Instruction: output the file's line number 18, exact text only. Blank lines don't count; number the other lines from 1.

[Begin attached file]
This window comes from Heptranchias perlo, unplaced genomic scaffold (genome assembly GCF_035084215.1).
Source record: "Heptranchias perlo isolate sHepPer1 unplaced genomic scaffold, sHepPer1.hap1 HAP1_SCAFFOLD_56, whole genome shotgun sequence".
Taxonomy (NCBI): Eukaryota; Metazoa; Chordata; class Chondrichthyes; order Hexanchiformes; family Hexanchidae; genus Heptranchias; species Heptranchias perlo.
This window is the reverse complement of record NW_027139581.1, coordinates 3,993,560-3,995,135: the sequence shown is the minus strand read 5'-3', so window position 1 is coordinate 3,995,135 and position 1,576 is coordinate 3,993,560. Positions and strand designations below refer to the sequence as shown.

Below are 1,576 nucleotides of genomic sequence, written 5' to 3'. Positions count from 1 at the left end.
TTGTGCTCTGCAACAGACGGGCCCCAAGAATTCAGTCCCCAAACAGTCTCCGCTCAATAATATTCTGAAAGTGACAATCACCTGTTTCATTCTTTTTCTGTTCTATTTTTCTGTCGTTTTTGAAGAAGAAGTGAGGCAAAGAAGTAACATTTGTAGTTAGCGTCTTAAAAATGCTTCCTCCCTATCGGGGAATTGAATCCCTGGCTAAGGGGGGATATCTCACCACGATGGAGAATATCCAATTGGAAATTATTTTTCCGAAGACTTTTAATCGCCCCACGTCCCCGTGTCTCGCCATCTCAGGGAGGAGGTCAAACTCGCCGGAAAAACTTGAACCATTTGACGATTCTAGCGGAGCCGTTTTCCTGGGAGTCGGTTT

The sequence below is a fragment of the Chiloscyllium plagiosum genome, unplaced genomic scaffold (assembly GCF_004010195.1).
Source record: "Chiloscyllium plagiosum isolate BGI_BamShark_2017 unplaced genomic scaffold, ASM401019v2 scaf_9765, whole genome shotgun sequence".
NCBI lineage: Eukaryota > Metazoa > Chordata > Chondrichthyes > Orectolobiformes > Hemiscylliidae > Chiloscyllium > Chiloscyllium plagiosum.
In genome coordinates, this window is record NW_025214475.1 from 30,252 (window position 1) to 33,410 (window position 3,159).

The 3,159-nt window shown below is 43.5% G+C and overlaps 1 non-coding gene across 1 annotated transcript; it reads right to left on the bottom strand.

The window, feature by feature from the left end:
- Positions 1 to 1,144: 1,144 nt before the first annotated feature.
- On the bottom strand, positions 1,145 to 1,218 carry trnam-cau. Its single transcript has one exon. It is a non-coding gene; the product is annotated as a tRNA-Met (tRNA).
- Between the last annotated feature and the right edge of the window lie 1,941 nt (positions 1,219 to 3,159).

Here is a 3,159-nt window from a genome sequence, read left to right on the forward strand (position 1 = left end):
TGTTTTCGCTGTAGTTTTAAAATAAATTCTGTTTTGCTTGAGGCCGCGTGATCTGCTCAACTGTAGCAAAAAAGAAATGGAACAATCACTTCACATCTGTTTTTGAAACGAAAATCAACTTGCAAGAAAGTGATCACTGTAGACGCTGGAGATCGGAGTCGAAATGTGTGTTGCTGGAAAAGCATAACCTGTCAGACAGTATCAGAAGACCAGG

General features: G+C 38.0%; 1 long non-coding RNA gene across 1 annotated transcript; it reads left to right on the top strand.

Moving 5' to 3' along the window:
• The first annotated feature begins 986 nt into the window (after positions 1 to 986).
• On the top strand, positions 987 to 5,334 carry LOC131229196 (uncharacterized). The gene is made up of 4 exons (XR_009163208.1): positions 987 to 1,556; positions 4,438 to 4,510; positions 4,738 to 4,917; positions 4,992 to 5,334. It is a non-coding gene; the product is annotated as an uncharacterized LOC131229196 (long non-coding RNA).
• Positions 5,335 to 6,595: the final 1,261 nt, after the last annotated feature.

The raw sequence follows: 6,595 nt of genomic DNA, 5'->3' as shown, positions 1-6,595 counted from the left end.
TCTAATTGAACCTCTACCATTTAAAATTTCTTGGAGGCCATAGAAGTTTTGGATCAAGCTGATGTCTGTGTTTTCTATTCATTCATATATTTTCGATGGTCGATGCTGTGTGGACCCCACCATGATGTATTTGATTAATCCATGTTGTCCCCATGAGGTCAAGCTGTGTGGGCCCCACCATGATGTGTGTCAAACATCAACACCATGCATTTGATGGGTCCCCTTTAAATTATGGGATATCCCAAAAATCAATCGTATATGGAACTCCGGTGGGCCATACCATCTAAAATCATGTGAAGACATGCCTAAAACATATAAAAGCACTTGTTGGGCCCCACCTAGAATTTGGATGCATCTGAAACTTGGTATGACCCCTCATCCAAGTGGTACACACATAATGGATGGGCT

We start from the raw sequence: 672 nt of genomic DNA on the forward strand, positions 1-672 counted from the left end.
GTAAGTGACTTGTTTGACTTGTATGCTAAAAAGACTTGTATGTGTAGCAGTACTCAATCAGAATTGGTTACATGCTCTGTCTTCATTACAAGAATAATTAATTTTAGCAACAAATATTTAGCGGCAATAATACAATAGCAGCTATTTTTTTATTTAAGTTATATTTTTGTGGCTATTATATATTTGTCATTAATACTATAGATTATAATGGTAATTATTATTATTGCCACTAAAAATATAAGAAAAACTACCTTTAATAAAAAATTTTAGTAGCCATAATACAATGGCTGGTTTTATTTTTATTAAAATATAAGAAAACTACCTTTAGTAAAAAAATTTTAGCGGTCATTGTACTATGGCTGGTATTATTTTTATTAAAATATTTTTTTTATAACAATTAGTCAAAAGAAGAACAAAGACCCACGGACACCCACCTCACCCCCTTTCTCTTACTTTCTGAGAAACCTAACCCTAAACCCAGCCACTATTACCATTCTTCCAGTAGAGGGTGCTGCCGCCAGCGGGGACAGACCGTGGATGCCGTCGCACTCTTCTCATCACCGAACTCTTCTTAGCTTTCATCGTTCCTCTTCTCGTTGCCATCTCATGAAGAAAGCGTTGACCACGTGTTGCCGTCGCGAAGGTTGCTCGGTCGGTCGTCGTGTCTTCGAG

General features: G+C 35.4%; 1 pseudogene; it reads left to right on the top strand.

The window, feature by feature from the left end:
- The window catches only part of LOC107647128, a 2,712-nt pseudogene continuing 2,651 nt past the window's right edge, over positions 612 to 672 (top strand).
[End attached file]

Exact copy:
General features: G+C 38.0%; 1 long non-coding RNA gene across 1 annotated transcript; it reads left to right on the top strand.